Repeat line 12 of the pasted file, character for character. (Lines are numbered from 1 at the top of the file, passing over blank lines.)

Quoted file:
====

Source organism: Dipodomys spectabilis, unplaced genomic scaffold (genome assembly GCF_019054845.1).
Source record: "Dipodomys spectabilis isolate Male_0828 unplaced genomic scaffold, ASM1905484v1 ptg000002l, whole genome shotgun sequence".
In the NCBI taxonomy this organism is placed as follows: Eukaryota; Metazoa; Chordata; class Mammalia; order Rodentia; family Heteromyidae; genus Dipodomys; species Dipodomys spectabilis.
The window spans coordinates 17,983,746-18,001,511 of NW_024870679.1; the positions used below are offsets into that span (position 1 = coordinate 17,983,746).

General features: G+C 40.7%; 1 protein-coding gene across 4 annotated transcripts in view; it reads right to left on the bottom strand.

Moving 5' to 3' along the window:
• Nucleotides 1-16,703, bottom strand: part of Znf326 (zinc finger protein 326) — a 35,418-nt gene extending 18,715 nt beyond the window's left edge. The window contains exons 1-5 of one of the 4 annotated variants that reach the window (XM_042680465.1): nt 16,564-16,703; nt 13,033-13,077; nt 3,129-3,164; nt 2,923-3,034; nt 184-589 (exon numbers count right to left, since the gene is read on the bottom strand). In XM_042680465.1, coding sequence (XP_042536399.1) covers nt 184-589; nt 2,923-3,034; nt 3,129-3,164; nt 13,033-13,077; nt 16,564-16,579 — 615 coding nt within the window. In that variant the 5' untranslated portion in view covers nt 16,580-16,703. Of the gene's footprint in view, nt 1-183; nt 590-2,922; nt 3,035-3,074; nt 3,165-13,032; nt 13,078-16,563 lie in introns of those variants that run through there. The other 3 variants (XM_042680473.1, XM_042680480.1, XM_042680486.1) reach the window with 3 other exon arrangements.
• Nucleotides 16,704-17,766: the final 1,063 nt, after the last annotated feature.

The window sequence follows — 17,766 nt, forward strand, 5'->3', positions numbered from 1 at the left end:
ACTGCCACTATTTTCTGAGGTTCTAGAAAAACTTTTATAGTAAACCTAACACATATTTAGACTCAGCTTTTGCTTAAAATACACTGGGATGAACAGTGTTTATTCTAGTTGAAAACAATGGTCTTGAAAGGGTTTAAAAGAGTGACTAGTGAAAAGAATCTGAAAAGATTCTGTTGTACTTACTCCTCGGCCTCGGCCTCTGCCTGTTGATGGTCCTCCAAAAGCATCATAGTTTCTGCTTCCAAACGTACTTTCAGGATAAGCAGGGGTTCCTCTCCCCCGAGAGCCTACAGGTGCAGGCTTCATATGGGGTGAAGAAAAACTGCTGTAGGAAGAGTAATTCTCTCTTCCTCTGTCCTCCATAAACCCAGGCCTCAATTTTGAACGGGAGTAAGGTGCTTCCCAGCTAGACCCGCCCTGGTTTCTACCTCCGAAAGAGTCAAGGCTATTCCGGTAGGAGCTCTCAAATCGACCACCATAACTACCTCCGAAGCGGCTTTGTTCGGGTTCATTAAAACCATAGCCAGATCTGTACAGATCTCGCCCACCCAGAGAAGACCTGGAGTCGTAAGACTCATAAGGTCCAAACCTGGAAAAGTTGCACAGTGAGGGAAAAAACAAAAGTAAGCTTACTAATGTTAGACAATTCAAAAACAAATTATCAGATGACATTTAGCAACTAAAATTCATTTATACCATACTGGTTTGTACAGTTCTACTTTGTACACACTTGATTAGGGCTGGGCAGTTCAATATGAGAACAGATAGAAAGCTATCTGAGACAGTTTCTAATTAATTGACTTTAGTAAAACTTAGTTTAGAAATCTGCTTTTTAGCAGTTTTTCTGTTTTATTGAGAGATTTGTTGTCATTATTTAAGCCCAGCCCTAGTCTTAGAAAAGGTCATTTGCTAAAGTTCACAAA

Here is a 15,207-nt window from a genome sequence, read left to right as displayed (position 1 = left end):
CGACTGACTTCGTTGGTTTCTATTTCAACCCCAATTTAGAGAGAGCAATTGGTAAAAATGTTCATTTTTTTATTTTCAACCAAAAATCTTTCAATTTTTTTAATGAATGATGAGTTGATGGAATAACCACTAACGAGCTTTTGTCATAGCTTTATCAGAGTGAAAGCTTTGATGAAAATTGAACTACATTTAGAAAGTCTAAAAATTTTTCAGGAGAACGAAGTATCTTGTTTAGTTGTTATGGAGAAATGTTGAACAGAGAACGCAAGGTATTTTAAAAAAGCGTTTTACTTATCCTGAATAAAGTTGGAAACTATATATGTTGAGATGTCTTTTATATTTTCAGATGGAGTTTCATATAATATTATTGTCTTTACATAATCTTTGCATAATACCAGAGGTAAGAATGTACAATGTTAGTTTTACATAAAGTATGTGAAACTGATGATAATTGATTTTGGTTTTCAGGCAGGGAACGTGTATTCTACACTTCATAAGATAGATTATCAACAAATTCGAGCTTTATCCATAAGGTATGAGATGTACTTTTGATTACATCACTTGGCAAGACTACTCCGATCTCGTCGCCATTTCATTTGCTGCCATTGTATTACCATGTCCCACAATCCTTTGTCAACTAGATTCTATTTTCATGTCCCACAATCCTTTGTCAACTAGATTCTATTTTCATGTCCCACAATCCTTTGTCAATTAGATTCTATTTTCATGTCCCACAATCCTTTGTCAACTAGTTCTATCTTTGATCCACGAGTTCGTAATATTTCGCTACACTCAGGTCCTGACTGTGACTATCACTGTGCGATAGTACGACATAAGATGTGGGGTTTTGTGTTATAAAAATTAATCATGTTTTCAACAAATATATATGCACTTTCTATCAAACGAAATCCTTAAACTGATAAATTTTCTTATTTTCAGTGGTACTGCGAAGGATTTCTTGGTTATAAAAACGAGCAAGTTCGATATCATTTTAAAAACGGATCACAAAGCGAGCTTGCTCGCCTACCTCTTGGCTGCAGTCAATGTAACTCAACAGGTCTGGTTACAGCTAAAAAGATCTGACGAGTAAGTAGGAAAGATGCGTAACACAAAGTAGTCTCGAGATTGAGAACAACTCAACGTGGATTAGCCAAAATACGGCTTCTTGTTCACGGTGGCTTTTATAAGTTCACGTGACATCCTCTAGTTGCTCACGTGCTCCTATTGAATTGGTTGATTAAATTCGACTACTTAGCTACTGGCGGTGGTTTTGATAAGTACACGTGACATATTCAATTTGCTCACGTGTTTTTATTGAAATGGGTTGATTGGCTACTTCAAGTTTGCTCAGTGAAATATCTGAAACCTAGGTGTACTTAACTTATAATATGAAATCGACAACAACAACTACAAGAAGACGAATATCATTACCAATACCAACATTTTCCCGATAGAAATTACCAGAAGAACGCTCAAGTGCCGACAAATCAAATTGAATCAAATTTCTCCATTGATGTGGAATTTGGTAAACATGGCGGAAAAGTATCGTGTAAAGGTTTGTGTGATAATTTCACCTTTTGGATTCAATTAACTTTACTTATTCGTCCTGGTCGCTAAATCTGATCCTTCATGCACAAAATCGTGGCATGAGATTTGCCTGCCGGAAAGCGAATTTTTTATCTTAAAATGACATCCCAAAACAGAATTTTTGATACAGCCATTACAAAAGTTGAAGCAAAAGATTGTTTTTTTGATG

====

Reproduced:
CGACTGACTTCGTTGGTTTCTATTTCAACCCCAATTTAGAGAGAGCAATTGGTAAAAATGTTCATTTTTTTATTTTCAACCAAAAATCTTTCAATTTTTTTAATGAATGATGAGTTGATGGAATAACCACTAACGAGCTTTTGTCATAGCTTTATCAGAGTGAAAGCTTTGATGAAAATTGAACTACATTTAGAAAGTCTAAAAATTTTTCAGGAGAACGAAGTATCTTGTTTAGTTGTTATGGAGAAATGTTGAACAGAGAACGCAAGGTATTTTAAAAAAGCGTTTTACTTATCCTGAATAAAGTTGGAAACTATATATGTTGAGATGTCTTTTATATTTTCAGATGGAGTTTCATATAATATTATTGTCTTTACATAATCTTTGCATAATACCAGAGGTAAGAATGTACAATGTTAGTTTTACATAAAGTATGTGAAACTGATGATAATTGATTTTGGTTTTCAGGCAGGGAACGTGTATTCTACACTTCATAAGATAGATTATCAACAAATTCGAGCTTTATCCATAAGGTATGAGATGTACTTTTGATTACATCACTTGGCAAGACTACTCCGATCTCGTCGCCATTTCATTTGCTGCCATTGTATTACCATGTCCCACAATCCTTTGTCAACTAGATTCTATTTTCATGTCCCACAATCCTTTGTCAACTAGATTCTATTTTCATGTCCCACAATCCTTTGTCAATTAGATTCTATTTTCATGTCCCACAATCCTTTGTCAACTAGTTCTATCTTTGATCCACGAGTTCGTAATATTTCGCTACACTCAGGTCCTGACTGTGACTATCACTGTGCGATAGTACGACATAAGATGTGGGGTTTTGTGTTATAAAAATTAATCATGTTTTCAACAAATATATATGCACTTTCTATCAAACGAAATCCTTAAACTGATAAATTTTCTTATTTTCAGTGGTACTGCGAAGGATTTCTTGGTTATAAAAACGAGCAAGTTCGATATCATTTTAAAAACGGATCACAAAGCGAGCTTGCTCGCCTACCTCTTGGCTGCAGTCAATGTAACTCAACAGGTCTGGTTACAGCTAAAAAGATCTGACGAGTAAGTAGGAAAGATGCGTAACACAAAGTAGTCTCGAGATTGAGAACAACTCAACGTGGATTAGCCAAAATACGGCTTCTTGTTCACGGTGGCTTTTATAAGTTCACGTGACATCCTCTAGTTGCTCACGTGCTCCTATTGAATTGGTTGATTAAATTCGACTACTTAGCTACTGGCGGTGGTTTTGATAAGTACACGTGACATATTCAATTTGCTCACGTGTTTTTATTGAAATGGGTTGATTGGCTACTTCAAGTTTGCTCAGTGAAATATCTGAAACCTAGGTGTACTTAACTTATAATATGAAATCGACAACAACAACTACAAGAAGACGAATATCATTACCAATACCAACATTTTCCCGATAGAAATTACCAGAAGAACGCTCAAGTGCCGACAAATCAAATTGAATCAAATTTCTCCATTGATGTGGAATTTGGTAAACATGGCGGAAAAGTATCGTGTAAAGGTTTGTGTGATAATTTCACCTTTTGGATTCAATTAACTTTACTTATTCGTCCTGGTCGCTAAATCTGATCCTTCATGCACAAAATCGTGGCATGAGATTTGCCTGCCGGAAAGCGAATTTTTTATCTTAAAATGACATCCCAAAACAGAATTTTTGATACAGCCATTACAAAAGTTGAAGCAAAAGATTGTTTTTTTGATG